Immigrants today account for about 13.7% of the US population, which is more than ever.
Despite that high number, the process of immigration can seem very daunting. It’s often lengthy and involves a lot of paperwork, and it’s difficult to ever really know what’s going on behind the scenes.
While immigration looks different for everyone depending on the type of visa, this is generally what you can expect from the US immigration process.
If you have a loved one living abroad, you’ll file a petition for the first of all. This involves filling out paperwork stating your relation to them, everything that USCIS needs to know about each of you, and generally just asking for permission to apply for immigration.
This petition is often the longest part of the immigration system.
If you or your loved one are already in the US, you’ll fill out an application for adjustment of status instead.
Whichever path you follow, USCIS is the first barrier to deal with when coming to America and it can take many months — or even years — to process these forms.
National Visa Center
If the person immigrating isn’t in the US yet, you’ll have to deal with the National Visa Center (NVC) afterward. Their job is to make sure the intending immigrant is ready for an interview and has all of the necessary paperwork before traveling to the US embassy.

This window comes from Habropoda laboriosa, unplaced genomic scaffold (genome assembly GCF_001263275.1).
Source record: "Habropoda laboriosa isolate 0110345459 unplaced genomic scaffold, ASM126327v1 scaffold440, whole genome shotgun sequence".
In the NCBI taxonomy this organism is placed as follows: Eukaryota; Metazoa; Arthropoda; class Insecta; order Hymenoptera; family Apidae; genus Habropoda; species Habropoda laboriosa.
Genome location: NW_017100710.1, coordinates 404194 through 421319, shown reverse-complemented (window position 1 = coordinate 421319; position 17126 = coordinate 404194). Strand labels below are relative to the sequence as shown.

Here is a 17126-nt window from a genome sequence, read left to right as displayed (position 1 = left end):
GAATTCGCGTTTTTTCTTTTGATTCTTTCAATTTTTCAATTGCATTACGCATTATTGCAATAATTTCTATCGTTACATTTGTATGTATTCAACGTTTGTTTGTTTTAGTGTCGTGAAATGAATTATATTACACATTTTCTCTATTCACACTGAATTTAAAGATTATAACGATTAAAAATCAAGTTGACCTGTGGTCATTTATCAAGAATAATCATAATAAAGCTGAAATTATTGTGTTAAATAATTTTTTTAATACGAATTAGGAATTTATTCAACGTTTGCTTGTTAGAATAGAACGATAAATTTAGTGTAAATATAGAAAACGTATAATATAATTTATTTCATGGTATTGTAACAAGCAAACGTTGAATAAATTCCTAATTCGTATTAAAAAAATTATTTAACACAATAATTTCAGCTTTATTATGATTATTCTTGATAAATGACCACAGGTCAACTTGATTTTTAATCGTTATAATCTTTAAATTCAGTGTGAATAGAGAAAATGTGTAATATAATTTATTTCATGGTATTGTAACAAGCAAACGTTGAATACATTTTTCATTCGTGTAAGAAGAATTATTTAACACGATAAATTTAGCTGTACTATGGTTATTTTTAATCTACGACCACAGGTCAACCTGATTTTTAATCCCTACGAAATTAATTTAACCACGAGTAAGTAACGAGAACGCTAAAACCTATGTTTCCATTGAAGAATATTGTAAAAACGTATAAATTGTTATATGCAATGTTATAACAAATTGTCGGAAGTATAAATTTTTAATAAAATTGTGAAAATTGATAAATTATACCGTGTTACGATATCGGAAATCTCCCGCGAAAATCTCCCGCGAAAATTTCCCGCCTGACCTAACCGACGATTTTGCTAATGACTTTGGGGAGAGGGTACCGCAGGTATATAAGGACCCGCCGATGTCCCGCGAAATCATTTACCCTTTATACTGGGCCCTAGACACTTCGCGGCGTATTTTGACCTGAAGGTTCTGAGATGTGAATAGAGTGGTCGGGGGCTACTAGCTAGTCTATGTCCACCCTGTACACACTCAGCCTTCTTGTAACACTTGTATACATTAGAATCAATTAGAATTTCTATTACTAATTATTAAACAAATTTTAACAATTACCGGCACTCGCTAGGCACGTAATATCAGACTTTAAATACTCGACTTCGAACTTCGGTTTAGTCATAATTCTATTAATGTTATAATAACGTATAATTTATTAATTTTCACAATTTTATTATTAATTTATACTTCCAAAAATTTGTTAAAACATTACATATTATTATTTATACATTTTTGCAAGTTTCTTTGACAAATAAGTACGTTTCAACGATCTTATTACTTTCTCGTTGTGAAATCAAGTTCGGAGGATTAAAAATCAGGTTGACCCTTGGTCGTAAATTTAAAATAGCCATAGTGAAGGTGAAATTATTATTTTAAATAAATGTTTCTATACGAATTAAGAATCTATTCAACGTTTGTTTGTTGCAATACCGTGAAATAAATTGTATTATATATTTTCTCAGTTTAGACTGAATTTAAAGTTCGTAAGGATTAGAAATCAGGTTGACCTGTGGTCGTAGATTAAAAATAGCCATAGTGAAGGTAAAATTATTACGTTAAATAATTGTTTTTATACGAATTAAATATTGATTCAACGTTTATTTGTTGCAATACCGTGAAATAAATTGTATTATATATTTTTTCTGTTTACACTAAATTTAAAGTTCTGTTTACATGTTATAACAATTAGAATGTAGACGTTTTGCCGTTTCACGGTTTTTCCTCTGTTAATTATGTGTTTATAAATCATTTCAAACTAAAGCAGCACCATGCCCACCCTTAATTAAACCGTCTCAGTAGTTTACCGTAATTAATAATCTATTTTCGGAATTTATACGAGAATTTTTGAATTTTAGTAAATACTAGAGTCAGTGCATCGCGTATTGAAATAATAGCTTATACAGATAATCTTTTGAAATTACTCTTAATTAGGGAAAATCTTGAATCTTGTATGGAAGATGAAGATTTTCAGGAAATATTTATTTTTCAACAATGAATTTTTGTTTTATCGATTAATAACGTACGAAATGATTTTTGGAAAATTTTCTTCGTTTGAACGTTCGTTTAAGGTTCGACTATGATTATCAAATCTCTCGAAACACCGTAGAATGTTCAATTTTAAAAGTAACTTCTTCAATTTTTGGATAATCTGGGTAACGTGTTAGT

They’ll check all of your civil documents and also make sure that the sponsor has enough money to support the immigrant. If you file a petition for a loved one, you must prove you have the money to help them when they arrive in the US, as they cannot rely on government assistance.
Once the NVC has checked over the documents, the person intending to immigrant will reach the final stage: the interview.
Interviews can be intense or they can be very easy. This depends on if the consular office sees any “red flags” in the immigration process (which can be very subjective) and if the country the person is immigrating from is perceived as high-fraud.
If approved, the immigrant will be issued their visa and will be traveling to America very shortly.
Of course, this is a very simplified guide. Complications can arise at any point in the process, and sometimes people travel to the US and stay before their visa is ever issued (or travel on vacation and then never file for adjustment of status).
If this has happened and your loved one has ended up in trouble with the legal system, you might need more help. Read up on immigration bail bonds at https://immigrationbond.com/immigration-bail-bonds-complete-guide/ if this is the sort of advice you’re looking for.
The US Immigration Process Looks Different for Everyone
It’s important to remember that although this is a rough guide, the US immigration process looks different for everyone. If you’ve run into complications — or are anticipating doing so — your best option is to contact a lawyer who can help you deal with them.
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